‘World of Bluegrass’ returns to Raleigh this weekend


World of Bluegrass by the International Bluegrass Music Association is back in Raleigh.

The annual event is one of many that have been canceled or changed over the past year due to the pandemic. This year’s event is in person and open to performers and fans who can prove they are vaccinated against COVID-19.

Participants bring millions of dollars to the city at one of the biggest events of the year. Additionally, Raleigh and the IBMA just extended the deal to keep the event in the Triangle for another three years.

David Brower is the Executive Director of PineCone, the Piedmontese Traditional Music Council which hosts the IBMAs.

Here are some highlights from Brower’s recent interview with WUNC:

This event includes a business conference, three days of shows and the big awards ceremony. How are things going in this still very strange year?

Navigator : “Well, it’s a weird year indeed. But it’s a really fantastic time. It was wonderful to see people streaming all week towards downtown Raleigh. Nowadays one person on three wear a banjo or violin case or have a guitar slung over their shoulders. So it’s a really exciting time to be in downtown Raleigh. And so wonderful to see people coming back in person. “

What made you decide to accept people who have been vaccinated as opposed to those with a recent negative test?


Musicians jamming at the Raleigh Convention Center on Tuesday, September 28, 2021.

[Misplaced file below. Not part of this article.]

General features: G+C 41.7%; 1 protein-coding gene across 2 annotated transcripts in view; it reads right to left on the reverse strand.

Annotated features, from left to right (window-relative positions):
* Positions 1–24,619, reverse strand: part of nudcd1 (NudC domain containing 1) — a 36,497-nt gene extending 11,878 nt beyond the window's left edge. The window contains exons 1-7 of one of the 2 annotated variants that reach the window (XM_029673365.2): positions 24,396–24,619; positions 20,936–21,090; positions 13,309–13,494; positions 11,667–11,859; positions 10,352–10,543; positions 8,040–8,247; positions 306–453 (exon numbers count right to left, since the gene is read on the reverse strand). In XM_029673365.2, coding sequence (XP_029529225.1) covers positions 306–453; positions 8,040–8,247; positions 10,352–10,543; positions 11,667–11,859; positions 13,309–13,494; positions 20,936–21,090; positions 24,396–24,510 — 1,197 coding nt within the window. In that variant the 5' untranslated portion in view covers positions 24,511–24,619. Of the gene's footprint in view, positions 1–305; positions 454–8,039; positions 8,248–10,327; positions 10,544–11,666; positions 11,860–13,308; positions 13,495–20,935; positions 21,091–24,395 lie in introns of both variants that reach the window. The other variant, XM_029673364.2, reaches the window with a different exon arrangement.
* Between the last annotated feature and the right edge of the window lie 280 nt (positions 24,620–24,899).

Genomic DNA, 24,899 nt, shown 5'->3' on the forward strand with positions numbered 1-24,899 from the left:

Navigator : “Well, this is a decision that was passed unanimously by the PineCone board and the IBMA board, which approved (the) vaccination policy only. And it’s really in the best interests of security. At the time we made the decision, it felt like this was the way forward to help keep the performing arts sustainable and create a safe environment for people who come in. And again, this is only for paid events. So the awards show – which takes place tonight – (and) the performances at the Red Hat Amphitheater, all require proof of vaccination. The street festival, which takes place on Fridays and Saturdays throughout downtown Raleigh, takes place on public streets and these are unlimited, and therefore, there are no guards there. And we encourage people to do so. vaccinate to come downtown, but it is not mandatory. “

Do you have the story of an artist who made the decision to get vaccinated in order to participate?

Navigator : “When the IBMA Board of Directors made the decision to require proof of vaccination to participate in the World of Bluegrass this year, I had already booked the festival, so I had to go back and rebook the event and go back and have them really personal conversations with about 250 different musicians who are all performing this weekend.

“And there were a number (of people) who were hesitant about the vaccine for one reason or another. There was one in particular, who had kind of been on the fence. I mean, he didn’t. was not vaccine resistant. He was more like, indifferent to vaccines. He had survived a lot being a veteran of the war in Afghanistan and was just tired, having recently returned from overseas service. And he was the only member not vaccinated from the group and his comrades decided to use the festival as leverage to somehow encourage him to overcome that last bump. He made the decision to go ahead and it was really just the desire to come back playing music with friends and realizing that the vaccine was his ticket to playing music again. “

The IBMA World of Bluegrass is in full swing in downtown Raleigh. The awards show will take place Thursday night and Bela Fleck, the Del McCoury Band, Jerry Douglas, the Steep Canyon Rangers and many more will perform live on Friday and Saturday.

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